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Article
October 25, 1924

A PRECIPITIN REACTION OF THE DIGESTIVE MUCOSA OF THE DOG

Author Affiliations

CHICAGO
From the John McCormick Institute for Infectious Diseases.

JAMA. 1924;83(17):1300. doi:10.1001/jama.1924.02660170016006

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Abstract

By simply extracting the mucous membrane of the dog stomach or intestine in physiologic sodium chlorid solution, antigens are obtained that differ in precipitin reaction from the proteins of dog serum.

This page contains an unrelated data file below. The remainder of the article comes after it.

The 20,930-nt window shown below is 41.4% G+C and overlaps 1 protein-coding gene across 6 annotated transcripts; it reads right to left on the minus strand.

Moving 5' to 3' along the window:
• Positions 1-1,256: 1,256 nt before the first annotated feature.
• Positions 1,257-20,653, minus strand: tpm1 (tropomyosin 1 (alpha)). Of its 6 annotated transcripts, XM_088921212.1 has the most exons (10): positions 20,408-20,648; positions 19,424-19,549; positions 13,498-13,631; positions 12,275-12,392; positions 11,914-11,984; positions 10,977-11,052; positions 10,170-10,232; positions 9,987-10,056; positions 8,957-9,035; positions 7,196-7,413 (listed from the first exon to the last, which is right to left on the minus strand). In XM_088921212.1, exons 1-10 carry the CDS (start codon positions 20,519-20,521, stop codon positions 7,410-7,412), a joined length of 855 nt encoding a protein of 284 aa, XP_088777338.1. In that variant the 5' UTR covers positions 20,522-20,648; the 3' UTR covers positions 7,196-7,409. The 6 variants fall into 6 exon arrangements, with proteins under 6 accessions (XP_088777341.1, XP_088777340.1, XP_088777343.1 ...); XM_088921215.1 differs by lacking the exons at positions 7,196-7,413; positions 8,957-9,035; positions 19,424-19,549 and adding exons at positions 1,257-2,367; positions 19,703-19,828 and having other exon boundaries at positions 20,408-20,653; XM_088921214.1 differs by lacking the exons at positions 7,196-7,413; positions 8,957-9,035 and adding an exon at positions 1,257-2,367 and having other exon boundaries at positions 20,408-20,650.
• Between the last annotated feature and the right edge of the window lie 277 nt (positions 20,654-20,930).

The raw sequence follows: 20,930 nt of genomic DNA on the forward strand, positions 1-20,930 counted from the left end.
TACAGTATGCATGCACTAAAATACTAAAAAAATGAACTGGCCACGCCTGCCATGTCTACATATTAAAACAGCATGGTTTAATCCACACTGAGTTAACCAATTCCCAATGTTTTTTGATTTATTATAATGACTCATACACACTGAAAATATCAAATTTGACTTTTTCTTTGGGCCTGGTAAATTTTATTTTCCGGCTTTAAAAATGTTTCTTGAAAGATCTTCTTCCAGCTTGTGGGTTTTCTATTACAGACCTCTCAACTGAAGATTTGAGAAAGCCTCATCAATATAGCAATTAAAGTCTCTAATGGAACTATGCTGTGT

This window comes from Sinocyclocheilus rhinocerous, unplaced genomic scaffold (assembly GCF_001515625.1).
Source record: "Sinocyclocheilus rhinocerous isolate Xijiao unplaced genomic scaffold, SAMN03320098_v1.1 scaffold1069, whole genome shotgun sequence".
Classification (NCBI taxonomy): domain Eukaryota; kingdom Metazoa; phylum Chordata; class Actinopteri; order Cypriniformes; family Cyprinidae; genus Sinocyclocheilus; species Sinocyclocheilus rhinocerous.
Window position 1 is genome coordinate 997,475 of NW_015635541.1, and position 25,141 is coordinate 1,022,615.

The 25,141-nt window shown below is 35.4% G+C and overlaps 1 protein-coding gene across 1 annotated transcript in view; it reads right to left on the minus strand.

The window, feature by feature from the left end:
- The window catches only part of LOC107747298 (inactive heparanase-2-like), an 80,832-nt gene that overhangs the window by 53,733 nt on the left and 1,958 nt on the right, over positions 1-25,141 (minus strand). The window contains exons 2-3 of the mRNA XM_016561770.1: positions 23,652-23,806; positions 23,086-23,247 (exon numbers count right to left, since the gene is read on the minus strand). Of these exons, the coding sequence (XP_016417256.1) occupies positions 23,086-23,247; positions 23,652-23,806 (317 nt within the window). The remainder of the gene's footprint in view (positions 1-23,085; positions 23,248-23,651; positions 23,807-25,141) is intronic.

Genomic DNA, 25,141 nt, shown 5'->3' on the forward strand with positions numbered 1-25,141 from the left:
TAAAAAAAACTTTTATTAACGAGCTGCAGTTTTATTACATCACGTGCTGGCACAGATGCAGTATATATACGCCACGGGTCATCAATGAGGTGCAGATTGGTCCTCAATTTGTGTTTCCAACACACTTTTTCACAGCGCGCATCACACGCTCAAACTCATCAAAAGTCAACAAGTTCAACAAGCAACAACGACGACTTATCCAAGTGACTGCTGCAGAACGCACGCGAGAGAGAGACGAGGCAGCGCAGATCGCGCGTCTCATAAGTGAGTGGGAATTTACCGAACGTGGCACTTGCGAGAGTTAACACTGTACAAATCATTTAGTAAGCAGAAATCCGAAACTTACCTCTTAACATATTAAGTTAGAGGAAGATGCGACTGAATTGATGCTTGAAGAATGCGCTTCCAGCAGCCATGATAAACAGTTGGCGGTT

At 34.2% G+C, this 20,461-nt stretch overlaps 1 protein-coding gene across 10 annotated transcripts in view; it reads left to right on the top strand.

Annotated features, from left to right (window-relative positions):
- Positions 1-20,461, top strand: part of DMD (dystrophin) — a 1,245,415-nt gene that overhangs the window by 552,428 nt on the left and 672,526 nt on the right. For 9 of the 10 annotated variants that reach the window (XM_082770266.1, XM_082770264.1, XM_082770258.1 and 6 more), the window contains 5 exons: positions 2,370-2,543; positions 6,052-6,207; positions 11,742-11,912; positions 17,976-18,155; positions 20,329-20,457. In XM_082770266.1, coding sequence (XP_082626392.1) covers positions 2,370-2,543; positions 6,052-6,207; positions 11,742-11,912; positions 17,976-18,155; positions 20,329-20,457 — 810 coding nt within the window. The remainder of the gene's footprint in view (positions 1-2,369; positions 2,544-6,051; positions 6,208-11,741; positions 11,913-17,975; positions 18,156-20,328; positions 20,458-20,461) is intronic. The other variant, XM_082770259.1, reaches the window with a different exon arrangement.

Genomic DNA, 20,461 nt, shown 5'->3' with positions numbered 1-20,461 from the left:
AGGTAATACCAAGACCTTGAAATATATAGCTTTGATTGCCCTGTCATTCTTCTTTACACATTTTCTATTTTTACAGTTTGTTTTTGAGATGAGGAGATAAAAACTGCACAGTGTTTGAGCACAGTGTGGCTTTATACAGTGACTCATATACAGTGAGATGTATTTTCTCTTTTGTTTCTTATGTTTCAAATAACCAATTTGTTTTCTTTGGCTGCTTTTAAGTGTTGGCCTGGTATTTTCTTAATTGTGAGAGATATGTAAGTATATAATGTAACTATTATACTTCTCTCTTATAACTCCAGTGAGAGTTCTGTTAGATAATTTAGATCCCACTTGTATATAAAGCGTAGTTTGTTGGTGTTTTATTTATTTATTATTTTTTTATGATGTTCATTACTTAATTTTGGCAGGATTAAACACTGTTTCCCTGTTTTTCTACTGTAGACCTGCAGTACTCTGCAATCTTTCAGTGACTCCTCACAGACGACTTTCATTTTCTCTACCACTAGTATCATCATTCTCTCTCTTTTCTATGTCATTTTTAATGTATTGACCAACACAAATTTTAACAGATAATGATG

After two days without food, the dog is etherized, bled to death from the aorta, and thoroughly perfused with salt solution after the cava and portal vein have been opened. The mucous membrane is scraped off, washed in water, and extracted for twenty-four hours in a salt solution to which a little thymol has been added. The extracts are neutral in reaction, and with rare exceptions contain measurable quantities of dissolved protein substances, which can be separated into globulin and albumin fractions by means of ammonium sulphate.

Prepared as described, the extracts of dog stomach or intestine may not give any reactions at all with precipitin serums for dog serum or for the isolated dog serum proteins (euglobulin, pseudoglobulin,

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